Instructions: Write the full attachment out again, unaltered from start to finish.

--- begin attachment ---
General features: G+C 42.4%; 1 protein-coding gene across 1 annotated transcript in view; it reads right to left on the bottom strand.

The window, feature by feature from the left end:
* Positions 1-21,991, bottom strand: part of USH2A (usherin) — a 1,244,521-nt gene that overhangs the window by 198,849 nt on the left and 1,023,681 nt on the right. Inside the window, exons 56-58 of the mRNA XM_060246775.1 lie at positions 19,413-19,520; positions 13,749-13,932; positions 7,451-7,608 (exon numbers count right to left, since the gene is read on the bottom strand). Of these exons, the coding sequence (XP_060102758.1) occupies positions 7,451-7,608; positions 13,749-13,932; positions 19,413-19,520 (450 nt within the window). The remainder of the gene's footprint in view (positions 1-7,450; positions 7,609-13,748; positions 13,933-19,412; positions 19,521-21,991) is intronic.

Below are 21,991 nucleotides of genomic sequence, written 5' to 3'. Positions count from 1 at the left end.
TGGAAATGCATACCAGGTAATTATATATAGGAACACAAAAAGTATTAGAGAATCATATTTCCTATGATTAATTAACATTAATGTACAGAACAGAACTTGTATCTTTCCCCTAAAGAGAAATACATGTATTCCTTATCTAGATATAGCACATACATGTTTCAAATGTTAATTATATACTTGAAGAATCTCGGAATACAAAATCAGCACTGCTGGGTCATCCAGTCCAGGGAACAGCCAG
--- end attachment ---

General features: G+C 42.4%; 1 protein-coding gene across 1 annotated transcript in view; it reads right to left on the bottom strand.

The window, feature by feature from the left end:
* Positions 1-21,991, bottom strand: part of USH2A (usherin) — a 1,244,521-nt gene that overhangs the window by 198,849 nt on the left and 1,023,681 nt on the right. Inside the window, exons 56-58 of the mRNA XM_060246775.1 lie at positions 19,413-19,520; positions 13,749-13,932; positions 7,451-7,608 (exon numbers count right to left, since the gene is read on the bottom strand). Of these exons, the coding sequence (XP_060102758.1) occupies positions 7,451-7,608; positions 13,749-13,932; positions 19,413-19,520 (450 nt within the window). The remainder of the gene's footprint in view (positions 1-7,450; positions 7,609-13,748; positions 13,933-19,412; positions 19,521-21,991) is intronic.

Below are 21,991 nucleotides of genomic sequence, written 5' to 3'. Positions count from 1 at the left end.
TGGAAATGCATACCAGGTAATTATATATAGGAACACAAAAAGTATTAGAGAATCATATTTCCTATGATTAATTAACATTAATGTACAGAACAGAACTTGTATCTTTCCCCTAAAGAGAAATACATGTATTCCTTATCTAGATATAGCACATACATGTTTCAAATGTTAATTATATACTTGAAGAATCTCGGAATACAAAATCAGCACTGCTGGGTCATCCAGTCCAGGGAACAGCCAG